the reasons for the dismissal with plaintiff. According to
Malgieri, plaintiff was informed that the principal reason for
his termination was his failure to adequately supervise the
Support Unit. Plaintiff, however, admits being told on the day
of his dismissal only that there were some problems in the
Unit. He denies that any further explanation was given. It is
plaintiff's contention that the stated reasons for his
termination are pre-textual and that he was terminated because
of his political affiliation and his age.
Subsequently, plaintiff filed charges with the Equal
Employment Opportunity Commission and the New York State
Division of Human Rights, claiming age discrimination.
Plaintiff thereafter commenced this action, asserting that his
termination violated his rights under the First, Fourth, Fifth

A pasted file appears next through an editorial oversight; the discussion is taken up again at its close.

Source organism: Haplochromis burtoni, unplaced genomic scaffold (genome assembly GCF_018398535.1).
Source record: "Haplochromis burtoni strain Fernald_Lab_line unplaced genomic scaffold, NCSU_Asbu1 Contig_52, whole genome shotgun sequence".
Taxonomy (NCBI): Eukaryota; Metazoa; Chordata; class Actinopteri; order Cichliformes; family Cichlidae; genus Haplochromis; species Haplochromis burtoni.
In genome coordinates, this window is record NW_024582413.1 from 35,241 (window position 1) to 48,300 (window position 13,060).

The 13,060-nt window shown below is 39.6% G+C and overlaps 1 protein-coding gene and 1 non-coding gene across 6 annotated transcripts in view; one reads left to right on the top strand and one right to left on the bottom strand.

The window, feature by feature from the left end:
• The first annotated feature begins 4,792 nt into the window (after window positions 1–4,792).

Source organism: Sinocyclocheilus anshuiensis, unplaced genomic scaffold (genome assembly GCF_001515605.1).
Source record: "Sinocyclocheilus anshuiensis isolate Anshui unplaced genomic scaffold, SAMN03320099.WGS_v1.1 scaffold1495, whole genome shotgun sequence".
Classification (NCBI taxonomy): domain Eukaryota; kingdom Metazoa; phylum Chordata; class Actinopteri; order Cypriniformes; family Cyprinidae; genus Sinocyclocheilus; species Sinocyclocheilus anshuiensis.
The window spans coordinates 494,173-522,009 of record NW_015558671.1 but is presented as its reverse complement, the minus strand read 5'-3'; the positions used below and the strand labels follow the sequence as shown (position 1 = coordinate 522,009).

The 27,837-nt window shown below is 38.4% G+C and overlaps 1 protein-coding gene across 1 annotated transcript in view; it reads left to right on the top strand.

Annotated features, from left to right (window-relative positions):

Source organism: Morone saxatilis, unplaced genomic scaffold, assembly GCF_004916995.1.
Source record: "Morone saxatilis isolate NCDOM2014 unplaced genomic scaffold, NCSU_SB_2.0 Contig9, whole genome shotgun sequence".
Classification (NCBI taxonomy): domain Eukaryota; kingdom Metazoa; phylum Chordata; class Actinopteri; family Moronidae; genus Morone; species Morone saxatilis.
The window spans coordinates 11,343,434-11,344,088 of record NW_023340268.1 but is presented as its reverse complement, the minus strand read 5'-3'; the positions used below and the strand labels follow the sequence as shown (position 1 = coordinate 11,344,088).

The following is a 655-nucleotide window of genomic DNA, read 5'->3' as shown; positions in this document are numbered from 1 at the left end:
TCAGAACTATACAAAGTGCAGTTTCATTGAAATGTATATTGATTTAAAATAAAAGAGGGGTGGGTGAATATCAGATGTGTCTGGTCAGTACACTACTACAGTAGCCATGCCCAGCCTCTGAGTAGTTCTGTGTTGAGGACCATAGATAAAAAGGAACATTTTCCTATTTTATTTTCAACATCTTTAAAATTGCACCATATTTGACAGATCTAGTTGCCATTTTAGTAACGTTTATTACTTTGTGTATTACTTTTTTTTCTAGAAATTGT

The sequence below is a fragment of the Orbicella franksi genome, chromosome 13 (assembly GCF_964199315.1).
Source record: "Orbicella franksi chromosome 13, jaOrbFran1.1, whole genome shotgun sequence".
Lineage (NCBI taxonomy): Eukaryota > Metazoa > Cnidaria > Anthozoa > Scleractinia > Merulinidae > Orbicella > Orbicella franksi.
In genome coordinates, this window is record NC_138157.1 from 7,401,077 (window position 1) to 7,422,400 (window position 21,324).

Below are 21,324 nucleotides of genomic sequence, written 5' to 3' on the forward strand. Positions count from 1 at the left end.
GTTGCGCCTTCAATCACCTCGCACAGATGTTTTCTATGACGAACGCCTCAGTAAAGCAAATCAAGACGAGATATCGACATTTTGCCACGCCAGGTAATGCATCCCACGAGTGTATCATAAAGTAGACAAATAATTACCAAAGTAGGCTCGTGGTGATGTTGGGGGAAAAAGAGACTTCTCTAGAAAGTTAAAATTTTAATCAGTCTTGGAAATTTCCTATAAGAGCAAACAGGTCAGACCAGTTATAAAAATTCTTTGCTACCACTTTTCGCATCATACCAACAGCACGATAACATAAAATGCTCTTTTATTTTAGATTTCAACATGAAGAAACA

and Fourteenth Amendments. He alleges, inter alia, that he was
terminated because of his political affiliation and age, that
his discharge without a pre-termination hearing constituted a
deprivation of his property right in his job without due
process of law, and that his termination was a breach of his
Defendants move for summary judgment as to each of
plaintiff's claims. At the outset, defendants argue that
plaintiff's First Amendment and ADEA claims should be dismissed
because plaintiff's position as a deputy county attorney brings
him within the "policymaking" exemptions enunciated in
Branti v. Finkel, 445 U.S. 507, 100 S.Ct. 1287, 63 L.Ed.2d 574
(1980) and Elrod v. Burns, 427 U.S. 347, 96 S.Ct. 2673, 49
L.Ed.2d 547 (1976). Second, defendants Frey and Malgieri
contend that they are entitled to summary judgment based on
qualified immunity. Next, defendants maintain that plaintiff's
due process claims must fail because plaintiff did not have a
property interest in his position. Finally, defendants allege
that plaintiff's breach of contract claim is groundless since
he was an "at-will" employee.
A. Summary Judgment: The Legal Standard.
Federal Rule of Civil Procedure 56(c) requires summary
judgment where the record shows that "there is no genuine issue
as to any material fact and that the moving party is entitled
to judgment as a matter of law." The purpose of a summary
judgment motion "is to isolate and dispose of factually
unsupported claims. . . ." Celotex Corp. v. Catrett,